As part of a multiyear tracking effort, the National Association of Home Builders (NAHB) released a poll last month that covered 15 specific construction-related occupations. Not surprisingly, they found labor shortages in each category, a steady downward trend NAHB Poll on Labor Shortage Builders reporting labor shortages in our industry since 2013. Since the polling 83%....................................... framing crews began in the 1990s, the incidence of shortages 82%................................. rough carpenters reached 69% in 2019, the highest on record. 78%.................................. finish carpenters We all know that these widespread labor 71%.....................bricklayers and masons shortages dramatically impact the affordabil70%................................. concrete workers ity of housing. Earlier this year, we met with 67%.................................................plumbers Washington State Superintendent of Public 47%...building-maintenance managers Instruction Chris Reykdal to discuss how we can increase trade education in our schools, and he Three-quarters of all respondents expressed a willingness to work with our indus- cited four effects of labor shortage 87%...............paying higher wages and try on this critical issue. ....................................subcontractor bids Since being appointed as BIAW Workforce 81%........ completing projects on time Development Manager, Al Audette has been 78%..........finding subcontractors with examining existing training programs in our ............................... well-trained workers state and assessing where BIAW should focus 75%.......................... higher home prices our efforts to address this issue. In the coming months, we will be working with our local associations to expand workforce training in individual communities and recruit more students into the trades.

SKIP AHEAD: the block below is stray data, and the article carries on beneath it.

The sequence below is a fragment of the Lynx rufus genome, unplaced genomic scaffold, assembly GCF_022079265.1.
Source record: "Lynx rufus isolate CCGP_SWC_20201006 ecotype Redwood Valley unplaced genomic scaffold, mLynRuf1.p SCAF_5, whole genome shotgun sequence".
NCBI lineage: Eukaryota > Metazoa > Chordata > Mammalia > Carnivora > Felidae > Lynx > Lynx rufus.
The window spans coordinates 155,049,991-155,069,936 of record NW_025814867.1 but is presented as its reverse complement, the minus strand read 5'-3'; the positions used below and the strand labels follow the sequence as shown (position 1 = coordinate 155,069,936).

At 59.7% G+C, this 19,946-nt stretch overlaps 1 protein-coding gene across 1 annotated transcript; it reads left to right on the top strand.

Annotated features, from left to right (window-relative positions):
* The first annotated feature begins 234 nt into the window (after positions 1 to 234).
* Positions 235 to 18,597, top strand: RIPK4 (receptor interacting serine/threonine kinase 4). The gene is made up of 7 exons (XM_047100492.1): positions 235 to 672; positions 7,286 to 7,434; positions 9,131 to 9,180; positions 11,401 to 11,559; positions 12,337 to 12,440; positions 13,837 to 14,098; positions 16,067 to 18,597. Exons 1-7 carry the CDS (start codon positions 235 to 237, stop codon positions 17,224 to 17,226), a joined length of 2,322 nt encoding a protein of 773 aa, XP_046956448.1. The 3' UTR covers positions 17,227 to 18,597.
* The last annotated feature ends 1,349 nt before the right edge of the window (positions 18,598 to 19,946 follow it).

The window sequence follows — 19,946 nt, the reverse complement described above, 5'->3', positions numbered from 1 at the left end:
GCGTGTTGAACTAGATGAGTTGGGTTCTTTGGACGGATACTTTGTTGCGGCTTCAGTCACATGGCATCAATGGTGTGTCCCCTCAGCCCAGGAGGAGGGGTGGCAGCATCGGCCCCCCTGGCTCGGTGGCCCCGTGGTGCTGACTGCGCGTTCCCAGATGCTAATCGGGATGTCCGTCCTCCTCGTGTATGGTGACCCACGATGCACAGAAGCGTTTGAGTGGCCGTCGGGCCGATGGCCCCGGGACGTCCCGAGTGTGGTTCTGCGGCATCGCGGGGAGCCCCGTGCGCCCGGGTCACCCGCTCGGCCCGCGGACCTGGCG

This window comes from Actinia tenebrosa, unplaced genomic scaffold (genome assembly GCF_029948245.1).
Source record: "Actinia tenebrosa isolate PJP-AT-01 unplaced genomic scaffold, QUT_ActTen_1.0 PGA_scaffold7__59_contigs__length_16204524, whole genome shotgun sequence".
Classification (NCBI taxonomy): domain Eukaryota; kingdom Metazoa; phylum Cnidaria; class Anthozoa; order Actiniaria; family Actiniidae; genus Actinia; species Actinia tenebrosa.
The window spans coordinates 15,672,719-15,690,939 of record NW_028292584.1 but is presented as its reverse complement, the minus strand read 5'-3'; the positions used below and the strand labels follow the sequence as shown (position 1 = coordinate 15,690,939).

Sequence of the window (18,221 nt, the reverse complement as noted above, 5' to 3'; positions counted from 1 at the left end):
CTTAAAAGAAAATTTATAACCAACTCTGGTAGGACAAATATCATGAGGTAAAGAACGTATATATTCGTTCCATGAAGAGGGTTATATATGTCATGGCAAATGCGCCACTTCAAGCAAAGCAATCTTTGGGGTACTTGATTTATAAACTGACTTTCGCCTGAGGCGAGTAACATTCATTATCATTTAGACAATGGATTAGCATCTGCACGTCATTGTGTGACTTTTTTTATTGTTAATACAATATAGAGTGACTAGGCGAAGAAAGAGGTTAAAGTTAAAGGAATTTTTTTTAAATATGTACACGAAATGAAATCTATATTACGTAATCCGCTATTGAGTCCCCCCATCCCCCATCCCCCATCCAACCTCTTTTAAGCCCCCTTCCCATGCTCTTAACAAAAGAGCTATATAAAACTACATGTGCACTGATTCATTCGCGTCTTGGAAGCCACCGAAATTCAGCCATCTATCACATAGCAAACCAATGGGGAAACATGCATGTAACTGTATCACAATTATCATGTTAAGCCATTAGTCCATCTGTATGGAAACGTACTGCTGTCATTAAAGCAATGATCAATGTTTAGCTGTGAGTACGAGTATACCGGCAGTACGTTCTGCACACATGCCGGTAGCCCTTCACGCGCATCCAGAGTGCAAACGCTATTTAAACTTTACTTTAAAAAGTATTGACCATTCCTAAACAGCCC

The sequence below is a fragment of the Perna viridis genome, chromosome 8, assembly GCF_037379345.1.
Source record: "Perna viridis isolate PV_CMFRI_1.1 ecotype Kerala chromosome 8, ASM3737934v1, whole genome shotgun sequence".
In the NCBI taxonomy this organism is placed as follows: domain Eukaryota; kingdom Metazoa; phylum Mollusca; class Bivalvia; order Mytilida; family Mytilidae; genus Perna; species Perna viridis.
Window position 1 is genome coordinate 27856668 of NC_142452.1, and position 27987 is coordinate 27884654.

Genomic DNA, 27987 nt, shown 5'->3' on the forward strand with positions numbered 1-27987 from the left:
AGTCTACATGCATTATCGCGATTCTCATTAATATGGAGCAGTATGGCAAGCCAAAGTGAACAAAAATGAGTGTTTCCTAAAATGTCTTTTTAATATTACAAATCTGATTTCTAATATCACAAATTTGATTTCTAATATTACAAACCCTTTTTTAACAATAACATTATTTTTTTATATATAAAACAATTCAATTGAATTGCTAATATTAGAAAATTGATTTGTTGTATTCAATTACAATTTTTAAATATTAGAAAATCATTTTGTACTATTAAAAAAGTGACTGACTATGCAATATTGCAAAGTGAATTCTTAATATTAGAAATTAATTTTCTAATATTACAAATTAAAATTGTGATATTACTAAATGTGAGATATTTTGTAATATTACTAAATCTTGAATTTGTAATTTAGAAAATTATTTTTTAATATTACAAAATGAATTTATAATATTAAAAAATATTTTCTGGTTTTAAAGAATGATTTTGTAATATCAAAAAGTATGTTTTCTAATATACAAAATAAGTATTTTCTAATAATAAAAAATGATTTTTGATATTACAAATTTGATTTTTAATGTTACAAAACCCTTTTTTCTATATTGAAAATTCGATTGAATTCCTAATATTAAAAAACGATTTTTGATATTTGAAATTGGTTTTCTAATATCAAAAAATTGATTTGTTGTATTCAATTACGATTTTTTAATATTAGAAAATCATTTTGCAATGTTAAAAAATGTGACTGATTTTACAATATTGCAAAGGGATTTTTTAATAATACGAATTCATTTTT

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EXEMPT EMPLOYEES

OVERTIME RULE CHANGES L&I’S PROPOSED RULE CHANGES ON REQUIREMENT OF OVERTIME PAY MOVES FORWARD The Department of Labor and Industries (L&I) has proposed changes to the executive, administrative, and professional overtime exemptions. Among the changes is an increase in the minimum salary threshold that affects all employers who will be required to pay salaried, overtime-exempt workers.

INCREASE IN THRESHOLD

Currently, the threshold exempt from overtime pay set by the U.S. Department of Labor is $23,660 per year. L&I is proposing to set the threshold at 2.5 times the state’s minimum wage which would be $79,872 by 2026 when the new changes would be implemented. This is three times the current threshold and more than twice what the U.S. Department of Labor is currently proposing as the new federal standard.

PROCESS MISSED MARK